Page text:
• Sans serif: “Sans” means “without” in French, so sans serif means a typeface that doesn’t include serifs.
  • Typeface: This refers to the letter shapes someone took the time to individually design, and the specific style belonging to a certain collection of letters. Avenir, for example, is a typeface.
  • Font: A font, on the other hand, refers to the group of letters and other characters (punctuation marks, numbers) that have been designed to appear cohesive as a whole. Avenir Black Oblique and Avenir Demi Bold, both of which are fonts, use the Avenir typeface.
  • Typeface family: This one is pretty straightforward. Avenir Black Oblique and Avenir Next Demi Bold are members of the same typeface family. They’re related, but they’re unique—like family members. Different fonts in typeface families share the same x-height, cap height, and overall proportions, but they differ in terms of weight (aka, thickness) and can feature additional tweaks, like whether they’re serif or sans serif.

Basics of Typefaces and Fonts

Tackle the fundamentals of smart typography, from basic architecture to serif type families.

A Brief Look at the Origins of Typography

The concept of typography didn’t begin with letters. It started with pictures.

Ancient humans started making cave paintings as a way to visually communicate and record ideas as early as 38,000 BC. To this day, a good typography graphic blurs the line between art and letters.

Mesopotamians and ancient Egyptians took the next step toward creating typography by developing pictograms, such as hieroglyphics. These were organized, symbolic systems in which certain pictures corresponded to specific words or phrases. Mesopotamians also developed an early system of typing: Mesopotamians carved into bricks, creating stamps that could be pressed into clay. People in medieval times also used stamps, although calligraphy thrived in the pages of medieval religious manuscripts.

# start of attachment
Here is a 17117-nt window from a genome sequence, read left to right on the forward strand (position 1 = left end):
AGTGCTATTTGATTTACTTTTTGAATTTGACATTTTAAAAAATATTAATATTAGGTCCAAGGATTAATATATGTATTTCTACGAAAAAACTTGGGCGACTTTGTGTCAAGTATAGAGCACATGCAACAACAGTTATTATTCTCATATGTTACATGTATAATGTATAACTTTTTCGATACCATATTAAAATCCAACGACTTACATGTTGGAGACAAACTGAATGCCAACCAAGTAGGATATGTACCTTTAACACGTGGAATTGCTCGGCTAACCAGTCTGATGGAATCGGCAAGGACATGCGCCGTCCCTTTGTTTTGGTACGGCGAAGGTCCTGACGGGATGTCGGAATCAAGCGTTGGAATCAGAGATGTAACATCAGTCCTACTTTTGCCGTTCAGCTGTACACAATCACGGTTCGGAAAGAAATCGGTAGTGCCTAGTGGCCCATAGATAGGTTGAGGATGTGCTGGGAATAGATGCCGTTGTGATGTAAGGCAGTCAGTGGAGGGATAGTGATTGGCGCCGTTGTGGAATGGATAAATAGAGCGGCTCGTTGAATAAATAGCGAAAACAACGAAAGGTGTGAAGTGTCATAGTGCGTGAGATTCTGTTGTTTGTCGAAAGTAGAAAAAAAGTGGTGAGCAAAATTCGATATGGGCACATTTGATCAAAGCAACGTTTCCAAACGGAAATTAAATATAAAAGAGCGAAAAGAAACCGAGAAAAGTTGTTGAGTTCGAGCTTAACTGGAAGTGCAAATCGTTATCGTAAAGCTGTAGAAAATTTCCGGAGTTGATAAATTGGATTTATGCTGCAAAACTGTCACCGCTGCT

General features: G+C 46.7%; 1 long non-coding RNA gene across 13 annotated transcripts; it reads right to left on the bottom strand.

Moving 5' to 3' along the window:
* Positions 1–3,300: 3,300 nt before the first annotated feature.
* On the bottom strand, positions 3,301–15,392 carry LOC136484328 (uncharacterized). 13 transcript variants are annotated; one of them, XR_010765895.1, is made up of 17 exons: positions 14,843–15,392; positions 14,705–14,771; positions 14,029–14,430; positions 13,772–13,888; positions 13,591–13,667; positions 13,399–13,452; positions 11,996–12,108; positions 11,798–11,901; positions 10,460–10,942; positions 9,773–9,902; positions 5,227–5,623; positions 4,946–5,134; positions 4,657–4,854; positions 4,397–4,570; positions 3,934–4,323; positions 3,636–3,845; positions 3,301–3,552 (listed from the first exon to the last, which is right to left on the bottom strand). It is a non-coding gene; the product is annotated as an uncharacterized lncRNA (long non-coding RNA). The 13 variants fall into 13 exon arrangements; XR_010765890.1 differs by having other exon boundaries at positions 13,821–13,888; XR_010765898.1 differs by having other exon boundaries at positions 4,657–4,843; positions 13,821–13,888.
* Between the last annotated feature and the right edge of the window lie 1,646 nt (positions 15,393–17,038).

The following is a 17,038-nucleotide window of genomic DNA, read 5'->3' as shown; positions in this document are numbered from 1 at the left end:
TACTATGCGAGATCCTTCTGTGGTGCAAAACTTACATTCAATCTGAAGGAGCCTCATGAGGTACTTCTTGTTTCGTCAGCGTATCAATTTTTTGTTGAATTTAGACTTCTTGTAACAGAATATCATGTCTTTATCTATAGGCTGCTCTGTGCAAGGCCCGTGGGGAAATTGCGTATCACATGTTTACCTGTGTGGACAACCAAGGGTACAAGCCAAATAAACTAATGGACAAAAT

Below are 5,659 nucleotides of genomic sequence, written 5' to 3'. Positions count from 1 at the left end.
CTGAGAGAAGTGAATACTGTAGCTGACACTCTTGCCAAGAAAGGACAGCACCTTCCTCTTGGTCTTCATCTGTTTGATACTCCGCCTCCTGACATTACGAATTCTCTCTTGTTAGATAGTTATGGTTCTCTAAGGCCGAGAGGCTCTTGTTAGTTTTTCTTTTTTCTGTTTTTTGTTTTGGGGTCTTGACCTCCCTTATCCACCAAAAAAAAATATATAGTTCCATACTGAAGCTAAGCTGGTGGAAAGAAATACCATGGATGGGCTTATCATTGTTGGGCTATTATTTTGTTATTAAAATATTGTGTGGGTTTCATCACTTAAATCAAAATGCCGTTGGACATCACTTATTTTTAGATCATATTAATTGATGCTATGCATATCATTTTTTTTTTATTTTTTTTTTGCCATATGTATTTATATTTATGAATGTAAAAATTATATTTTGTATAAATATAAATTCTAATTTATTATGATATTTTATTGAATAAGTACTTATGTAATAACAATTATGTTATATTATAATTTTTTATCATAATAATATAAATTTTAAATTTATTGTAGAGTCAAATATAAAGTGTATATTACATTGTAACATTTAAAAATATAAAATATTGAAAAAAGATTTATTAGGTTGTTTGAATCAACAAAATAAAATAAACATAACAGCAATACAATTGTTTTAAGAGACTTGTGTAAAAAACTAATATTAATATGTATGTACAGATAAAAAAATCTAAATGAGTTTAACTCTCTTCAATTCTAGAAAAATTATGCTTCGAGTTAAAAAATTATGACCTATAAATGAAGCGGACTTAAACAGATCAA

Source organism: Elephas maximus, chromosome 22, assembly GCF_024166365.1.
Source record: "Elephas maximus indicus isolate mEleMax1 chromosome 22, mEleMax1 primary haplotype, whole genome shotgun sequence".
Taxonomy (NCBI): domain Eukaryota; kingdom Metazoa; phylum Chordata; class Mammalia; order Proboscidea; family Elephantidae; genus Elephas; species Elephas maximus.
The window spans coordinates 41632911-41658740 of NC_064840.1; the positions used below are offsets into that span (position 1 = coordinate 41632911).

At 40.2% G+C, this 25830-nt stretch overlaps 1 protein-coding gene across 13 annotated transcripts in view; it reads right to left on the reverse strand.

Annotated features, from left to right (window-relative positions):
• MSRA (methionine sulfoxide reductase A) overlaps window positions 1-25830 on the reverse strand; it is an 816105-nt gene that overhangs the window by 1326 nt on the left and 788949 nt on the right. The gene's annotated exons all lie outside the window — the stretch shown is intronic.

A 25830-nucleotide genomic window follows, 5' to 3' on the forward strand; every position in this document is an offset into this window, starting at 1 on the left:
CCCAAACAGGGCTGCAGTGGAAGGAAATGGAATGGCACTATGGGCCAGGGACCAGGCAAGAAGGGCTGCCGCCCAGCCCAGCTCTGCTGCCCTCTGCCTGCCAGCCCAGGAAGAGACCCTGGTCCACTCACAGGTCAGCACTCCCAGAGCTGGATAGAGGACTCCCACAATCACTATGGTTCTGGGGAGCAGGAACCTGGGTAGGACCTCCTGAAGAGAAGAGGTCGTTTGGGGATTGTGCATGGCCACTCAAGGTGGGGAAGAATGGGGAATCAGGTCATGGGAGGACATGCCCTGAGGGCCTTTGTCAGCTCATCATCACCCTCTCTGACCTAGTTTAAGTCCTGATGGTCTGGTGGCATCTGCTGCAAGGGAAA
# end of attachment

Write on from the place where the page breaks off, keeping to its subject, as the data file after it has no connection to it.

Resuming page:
Student project by Sandra Grbic

All of this predated modern typography, which didn’t emerge until the era of the printing press. Johannes Gutenberg invented the printing press in Germany in the middle of the 15th century, after which he came up with the first typeface, Blackletter. Jenson followed up with Roman type, after which came italics. Today, we just use italics for emphasis, but back then, italics served a practical purpose: Printers could fit more italicized letters on a page, so they’d use fewer pages when printing, ultimately limiting their costs.

Old Style and Baskerville

The next big typeface innovations didn’t come until the 1700s when William Caslon in England produced Old Style. Old Style typefaces feature fairly uniform thickness throughout each letter— for example, the vertical lines share a similar weight to each part of the bowl, and so on. The serifs in Old Style are also considerably thick. Then came Baskerville, a typeface created by Englishman John Baskerville in the 1750s. You may remember Baskerville as the font readers trusted when participating in that New York Times quiz experiment. Baskerville represents a “transitional” typeface, marked by serifs of medium thickness and moderate contrast between the thick and thin parts of a letter. This makes for more tapered serifs and more angular bowls.

Baskerville originally got a mixed reception, with many critiquing its readability. Critics claimed the typeface had a blinding effect because the contrast between thick and thin strokes throughout the lettering was so stark that it made the letters difficult to interpret. But others congratulated Baskerville on a fine typographic invention. The opinion of those who lauded the typeface eventually won out: It remains widely used today, especially in literature.

Modern Styles and Sans Serif

Modern styles took transitional typefaces a step further by sharpening the contrast between the thick and thin parts of each letter and featuring even slimmer serifs. The first modern typeface, created by Firmin Didot, is said to have debuted around the 1780s, followed shortly after by one made by Giambattista Bodoni, an Italian designer.